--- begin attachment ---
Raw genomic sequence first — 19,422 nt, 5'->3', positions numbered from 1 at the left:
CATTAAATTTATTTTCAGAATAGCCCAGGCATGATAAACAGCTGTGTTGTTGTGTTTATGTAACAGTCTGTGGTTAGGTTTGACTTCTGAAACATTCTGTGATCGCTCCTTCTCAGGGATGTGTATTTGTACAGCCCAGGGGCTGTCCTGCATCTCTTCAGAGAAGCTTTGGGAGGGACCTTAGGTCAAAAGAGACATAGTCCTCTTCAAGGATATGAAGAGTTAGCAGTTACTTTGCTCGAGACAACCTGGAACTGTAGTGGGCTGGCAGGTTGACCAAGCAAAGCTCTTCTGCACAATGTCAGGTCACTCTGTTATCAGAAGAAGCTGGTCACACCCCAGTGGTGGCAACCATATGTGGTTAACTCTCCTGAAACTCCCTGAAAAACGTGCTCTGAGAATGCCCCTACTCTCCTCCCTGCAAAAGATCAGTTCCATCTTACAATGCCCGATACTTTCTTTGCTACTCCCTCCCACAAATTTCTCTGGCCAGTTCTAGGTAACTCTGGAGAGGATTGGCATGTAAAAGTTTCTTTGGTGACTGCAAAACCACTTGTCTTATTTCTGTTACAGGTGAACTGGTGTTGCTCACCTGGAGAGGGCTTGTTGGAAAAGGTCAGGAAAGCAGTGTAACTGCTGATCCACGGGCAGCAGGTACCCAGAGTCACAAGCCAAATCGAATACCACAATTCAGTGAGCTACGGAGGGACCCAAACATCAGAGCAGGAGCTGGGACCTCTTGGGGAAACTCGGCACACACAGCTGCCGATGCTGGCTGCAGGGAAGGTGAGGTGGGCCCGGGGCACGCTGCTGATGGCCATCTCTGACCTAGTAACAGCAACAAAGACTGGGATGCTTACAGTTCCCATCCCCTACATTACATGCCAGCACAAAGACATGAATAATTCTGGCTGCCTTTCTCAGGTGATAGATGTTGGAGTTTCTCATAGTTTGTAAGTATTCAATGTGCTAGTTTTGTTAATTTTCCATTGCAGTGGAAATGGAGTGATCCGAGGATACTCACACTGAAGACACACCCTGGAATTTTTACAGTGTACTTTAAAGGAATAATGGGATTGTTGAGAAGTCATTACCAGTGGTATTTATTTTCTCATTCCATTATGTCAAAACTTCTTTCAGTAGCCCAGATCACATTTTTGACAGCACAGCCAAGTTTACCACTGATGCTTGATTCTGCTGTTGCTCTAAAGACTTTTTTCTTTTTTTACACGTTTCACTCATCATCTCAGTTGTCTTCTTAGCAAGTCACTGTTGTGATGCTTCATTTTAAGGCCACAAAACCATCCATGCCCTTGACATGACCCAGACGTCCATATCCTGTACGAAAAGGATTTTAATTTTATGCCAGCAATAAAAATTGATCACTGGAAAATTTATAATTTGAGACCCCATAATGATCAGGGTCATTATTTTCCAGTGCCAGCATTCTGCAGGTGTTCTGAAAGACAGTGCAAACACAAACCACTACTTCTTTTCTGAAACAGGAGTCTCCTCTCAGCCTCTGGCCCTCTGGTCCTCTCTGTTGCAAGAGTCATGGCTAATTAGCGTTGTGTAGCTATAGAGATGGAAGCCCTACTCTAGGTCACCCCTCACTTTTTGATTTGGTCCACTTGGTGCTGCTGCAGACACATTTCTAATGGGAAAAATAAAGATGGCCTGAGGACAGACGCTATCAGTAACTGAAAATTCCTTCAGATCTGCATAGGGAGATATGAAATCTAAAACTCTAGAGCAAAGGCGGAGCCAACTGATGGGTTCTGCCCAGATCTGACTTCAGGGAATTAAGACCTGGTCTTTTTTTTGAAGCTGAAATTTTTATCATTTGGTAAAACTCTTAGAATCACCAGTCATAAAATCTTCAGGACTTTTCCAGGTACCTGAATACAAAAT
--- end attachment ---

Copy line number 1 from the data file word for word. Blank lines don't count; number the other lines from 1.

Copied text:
Raw genomic sequence first — 19,422 nt, 5'->3', positions numbered from 1 at the left: